A Tale of Two Labor Markets: Intergenerational Occupational Mobility in Britain and the U.S. Since 1850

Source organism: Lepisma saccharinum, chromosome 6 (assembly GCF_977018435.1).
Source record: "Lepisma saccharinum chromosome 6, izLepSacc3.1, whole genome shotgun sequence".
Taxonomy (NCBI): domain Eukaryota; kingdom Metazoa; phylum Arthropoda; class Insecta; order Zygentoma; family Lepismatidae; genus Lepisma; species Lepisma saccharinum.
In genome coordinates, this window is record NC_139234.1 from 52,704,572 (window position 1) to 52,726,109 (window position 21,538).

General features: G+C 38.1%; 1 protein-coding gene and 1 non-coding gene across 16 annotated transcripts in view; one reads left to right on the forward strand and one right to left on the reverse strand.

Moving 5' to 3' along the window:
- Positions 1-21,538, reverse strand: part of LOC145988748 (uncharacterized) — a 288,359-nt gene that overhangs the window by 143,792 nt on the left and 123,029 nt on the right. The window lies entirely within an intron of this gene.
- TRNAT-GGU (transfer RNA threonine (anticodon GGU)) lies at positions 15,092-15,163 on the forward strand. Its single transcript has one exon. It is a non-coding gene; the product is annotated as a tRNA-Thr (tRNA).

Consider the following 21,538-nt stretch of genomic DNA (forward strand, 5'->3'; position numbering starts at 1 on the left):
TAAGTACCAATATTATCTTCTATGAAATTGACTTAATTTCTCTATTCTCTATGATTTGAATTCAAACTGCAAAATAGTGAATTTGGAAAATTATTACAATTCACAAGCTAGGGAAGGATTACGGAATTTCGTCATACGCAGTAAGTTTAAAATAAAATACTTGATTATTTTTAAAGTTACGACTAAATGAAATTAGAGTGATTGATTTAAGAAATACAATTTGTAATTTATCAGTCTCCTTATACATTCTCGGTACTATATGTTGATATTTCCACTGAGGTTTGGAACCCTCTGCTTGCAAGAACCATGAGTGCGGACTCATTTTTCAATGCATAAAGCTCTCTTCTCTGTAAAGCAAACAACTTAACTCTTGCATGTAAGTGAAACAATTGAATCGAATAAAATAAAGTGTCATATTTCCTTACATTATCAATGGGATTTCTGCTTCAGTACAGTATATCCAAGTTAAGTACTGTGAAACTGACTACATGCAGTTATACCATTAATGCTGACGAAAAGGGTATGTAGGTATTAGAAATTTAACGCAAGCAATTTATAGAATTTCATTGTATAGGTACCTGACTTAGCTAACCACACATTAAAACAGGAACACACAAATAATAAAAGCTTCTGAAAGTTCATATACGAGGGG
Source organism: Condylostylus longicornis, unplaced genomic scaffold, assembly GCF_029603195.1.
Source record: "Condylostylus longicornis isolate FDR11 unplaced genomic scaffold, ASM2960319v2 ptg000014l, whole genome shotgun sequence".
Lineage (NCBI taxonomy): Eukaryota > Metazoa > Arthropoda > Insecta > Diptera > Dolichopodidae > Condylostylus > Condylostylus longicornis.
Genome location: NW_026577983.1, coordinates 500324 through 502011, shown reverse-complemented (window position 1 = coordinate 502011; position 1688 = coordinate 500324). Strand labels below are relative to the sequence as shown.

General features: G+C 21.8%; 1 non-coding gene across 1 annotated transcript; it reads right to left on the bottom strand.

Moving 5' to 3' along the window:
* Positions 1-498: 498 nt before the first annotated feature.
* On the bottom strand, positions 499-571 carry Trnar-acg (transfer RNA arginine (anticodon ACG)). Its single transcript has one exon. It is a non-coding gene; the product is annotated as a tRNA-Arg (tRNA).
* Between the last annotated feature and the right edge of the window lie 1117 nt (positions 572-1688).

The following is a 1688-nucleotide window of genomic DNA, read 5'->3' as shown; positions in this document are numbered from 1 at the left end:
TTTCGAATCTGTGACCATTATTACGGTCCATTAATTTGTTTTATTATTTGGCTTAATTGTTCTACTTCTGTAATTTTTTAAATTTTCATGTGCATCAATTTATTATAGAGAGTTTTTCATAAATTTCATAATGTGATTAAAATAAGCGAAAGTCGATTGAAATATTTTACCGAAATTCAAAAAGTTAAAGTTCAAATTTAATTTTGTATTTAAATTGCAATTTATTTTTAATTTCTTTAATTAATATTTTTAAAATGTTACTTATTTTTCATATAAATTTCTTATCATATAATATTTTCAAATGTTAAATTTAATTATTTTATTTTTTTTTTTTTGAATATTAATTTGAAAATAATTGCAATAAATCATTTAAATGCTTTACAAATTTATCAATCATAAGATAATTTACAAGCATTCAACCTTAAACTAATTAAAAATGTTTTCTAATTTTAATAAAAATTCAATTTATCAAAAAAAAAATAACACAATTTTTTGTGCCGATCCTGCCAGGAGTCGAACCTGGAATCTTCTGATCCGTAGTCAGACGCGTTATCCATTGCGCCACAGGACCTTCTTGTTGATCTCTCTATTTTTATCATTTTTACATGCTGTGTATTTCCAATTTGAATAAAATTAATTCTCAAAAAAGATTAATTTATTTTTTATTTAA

The U.S. both tolerates more inequality than Europe and believes its economic mobility is greater than Europe's. These attitudes and beliefs help account for differences in the magnitude of redistribution through taxation and social welfare spending. In fact, the U.S. and Europe had roughly equal rates of inter-generational occupational mobility in the late twentieth century. We extend this comparison into the late nineteenth century using longitudinal data on 23,000 nationally-representative British and U.S. fathers and sons. The U.S. was substantially more mobile then Britain through 1900, so in the experience of those who created the U.S. welfare state in the 1930s, the U.S. had indeed been "exceptional." The margin by which U.S. mobility exceeded British mobility was erased by the 1950s, as U.S. mobility fell compared to its nineteenth century levels.